And that he is: with help from insane forest denizen and mystical shipbuilder Floki, Ragnar and Rollo enter into the having a brand new type of longship, one capable of easily going over the western waters and showing the stress of a potentially trying expedition. Behind Heraldson’s back, the 2 successfully test their state-of-the-art craft; bursting with pride, Floki then finally lets his hair down and discloses his true personality: Keith Richards, Time-Traveling Immortal.
In the mean time, Ragnar is aware he’s undertaking what he’s said to be doing while he retains getting weird visions of Odin, wreathed in ravens, which appear to be omens to me, however i guess aren’t. Exactly what do I'm sure. Heraldson is also affected by visions, however his are viscous nightmares of wherin he discovers a mass grave. At the bottom are his sons, their corpses naked and greening beneath an enormous tree similar to Yggdrasil, glowing prodigiously amidst a sheen of ectoplasm.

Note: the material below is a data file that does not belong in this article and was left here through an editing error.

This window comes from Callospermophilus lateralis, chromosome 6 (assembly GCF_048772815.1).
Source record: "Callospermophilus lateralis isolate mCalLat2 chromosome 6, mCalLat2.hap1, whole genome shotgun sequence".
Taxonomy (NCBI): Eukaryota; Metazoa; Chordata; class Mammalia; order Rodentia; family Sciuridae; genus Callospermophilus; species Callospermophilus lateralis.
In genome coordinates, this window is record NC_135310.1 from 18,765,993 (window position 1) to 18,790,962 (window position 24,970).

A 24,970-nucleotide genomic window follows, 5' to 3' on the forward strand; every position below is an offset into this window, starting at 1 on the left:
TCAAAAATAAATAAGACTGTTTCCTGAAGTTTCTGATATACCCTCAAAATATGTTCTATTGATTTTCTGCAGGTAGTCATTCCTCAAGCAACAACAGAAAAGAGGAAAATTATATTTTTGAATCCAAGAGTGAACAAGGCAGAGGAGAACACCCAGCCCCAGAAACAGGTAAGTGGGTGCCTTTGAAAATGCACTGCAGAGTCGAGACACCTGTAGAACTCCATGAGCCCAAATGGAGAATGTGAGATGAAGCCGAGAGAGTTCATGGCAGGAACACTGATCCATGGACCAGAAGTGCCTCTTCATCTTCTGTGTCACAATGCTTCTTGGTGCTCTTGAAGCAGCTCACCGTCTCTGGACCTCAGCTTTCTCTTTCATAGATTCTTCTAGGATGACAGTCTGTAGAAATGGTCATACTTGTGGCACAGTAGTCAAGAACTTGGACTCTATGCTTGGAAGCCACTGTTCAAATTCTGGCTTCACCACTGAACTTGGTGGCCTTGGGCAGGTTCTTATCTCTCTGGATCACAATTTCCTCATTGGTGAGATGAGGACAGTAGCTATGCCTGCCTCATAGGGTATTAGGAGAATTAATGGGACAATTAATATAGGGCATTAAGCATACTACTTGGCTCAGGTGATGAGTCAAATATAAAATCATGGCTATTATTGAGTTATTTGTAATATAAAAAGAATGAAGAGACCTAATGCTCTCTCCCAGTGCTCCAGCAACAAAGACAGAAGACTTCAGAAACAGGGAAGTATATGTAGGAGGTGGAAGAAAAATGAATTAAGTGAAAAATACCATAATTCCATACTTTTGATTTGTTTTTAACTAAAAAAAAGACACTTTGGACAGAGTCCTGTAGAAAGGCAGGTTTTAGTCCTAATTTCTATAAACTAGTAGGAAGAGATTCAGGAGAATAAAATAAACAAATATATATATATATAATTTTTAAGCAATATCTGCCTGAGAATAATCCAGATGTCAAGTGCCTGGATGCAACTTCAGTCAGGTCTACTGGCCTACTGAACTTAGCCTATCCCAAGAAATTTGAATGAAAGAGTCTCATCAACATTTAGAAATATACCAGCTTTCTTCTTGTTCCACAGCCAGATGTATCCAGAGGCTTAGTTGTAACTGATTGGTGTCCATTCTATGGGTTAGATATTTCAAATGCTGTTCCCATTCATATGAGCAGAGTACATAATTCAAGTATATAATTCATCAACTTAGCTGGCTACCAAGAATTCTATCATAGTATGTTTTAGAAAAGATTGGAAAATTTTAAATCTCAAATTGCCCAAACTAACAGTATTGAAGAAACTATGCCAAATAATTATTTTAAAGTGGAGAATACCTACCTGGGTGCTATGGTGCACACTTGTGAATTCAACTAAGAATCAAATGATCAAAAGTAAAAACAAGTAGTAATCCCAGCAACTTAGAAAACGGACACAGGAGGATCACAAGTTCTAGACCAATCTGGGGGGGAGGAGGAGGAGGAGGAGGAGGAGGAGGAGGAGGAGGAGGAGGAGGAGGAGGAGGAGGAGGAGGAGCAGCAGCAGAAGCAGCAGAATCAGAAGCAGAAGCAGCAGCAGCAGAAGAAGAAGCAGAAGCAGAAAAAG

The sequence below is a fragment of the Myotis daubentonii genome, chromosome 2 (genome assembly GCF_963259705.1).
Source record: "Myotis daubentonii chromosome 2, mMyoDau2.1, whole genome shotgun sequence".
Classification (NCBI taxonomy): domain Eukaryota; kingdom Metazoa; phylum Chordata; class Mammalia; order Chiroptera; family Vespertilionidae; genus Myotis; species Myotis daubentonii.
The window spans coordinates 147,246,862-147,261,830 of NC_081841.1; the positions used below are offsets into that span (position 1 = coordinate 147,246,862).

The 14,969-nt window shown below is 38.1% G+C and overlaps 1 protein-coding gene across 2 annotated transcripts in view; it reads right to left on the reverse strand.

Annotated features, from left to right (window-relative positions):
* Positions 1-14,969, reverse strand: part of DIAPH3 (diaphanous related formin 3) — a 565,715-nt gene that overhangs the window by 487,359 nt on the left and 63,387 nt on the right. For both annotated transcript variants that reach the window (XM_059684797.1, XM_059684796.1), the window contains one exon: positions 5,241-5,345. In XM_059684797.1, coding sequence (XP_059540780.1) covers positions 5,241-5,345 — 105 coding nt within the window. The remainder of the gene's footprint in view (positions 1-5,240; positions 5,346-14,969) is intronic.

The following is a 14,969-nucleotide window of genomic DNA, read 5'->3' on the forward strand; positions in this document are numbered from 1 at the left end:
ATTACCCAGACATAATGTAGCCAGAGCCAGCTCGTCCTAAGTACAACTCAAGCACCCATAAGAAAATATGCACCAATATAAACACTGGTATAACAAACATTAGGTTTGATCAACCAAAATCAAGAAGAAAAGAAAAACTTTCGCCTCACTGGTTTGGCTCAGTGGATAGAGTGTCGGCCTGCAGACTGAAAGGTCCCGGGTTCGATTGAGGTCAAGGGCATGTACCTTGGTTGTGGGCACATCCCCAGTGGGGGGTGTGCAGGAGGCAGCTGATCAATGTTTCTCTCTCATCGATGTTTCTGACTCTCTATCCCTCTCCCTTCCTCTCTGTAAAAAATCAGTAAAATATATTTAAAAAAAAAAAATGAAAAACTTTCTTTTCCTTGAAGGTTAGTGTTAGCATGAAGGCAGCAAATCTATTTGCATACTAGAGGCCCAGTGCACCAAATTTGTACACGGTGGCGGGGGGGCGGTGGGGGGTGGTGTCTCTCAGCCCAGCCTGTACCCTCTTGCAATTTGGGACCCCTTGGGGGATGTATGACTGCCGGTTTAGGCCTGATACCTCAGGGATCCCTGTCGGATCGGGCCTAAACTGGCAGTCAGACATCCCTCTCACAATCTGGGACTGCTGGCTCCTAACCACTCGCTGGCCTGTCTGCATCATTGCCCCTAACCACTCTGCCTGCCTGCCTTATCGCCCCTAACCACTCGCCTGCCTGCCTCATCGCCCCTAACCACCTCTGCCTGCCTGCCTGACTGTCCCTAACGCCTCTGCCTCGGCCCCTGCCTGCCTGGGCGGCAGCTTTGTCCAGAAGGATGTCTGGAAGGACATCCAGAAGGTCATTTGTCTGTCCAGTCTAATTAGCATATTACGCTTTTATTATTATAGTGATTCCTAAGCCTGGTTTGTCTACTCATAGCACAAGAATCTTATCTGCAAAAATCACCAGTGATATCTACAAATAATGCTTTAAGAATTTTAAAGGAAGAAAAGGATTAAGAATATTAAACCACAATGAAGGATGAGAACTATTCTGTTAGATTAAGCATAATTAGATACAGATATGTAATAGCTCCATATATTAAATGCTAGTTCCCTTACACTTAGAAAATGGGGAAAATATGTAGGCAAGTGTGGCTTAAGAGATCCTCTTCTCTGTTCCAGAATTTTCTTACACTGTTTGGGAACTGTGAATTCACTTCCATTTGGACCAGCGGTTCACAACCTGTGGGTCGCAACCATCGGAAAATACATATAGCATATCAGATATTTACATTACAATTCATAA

It’s a really stunning, as well as fairly awful, picture, and also efficiently starts to dig in to the psyche of Ragnar’s probable foil, but like the rest of the episode’s striking and epic visuals, it’s a distraction from the simple ideas available. In fact, Vikings’ incessant pinging of mythological buzzwords and cultural touchpoints merely emphasizes how ordinary it's at its heart, that it’s little more than a hero’s journey numbed to the marrow by the discipline required to keep as far away from sexy indulgence as possible.
Nevertheless, this is only the pilot, so that as Ragnar and Rollo and Keith prepare to defy Haraldson to forge a courageous path in to the wonderful, western yonder, we all know that when-because they will-get there, they’ll pillage and rape the area into the stone age. And what does which means that for Lagertha, who has been recently attacked when while Ragnar was away, in a position to drive the attackers away but nonetheless a potential victim just like the many people Ragnar sets to similarly victimize? It’s a tall order for Vikings to pull off, to in some way develop a legend from that. But that’s been the problem with super-sexy historical fiction anyway: that it appears to have not one other option.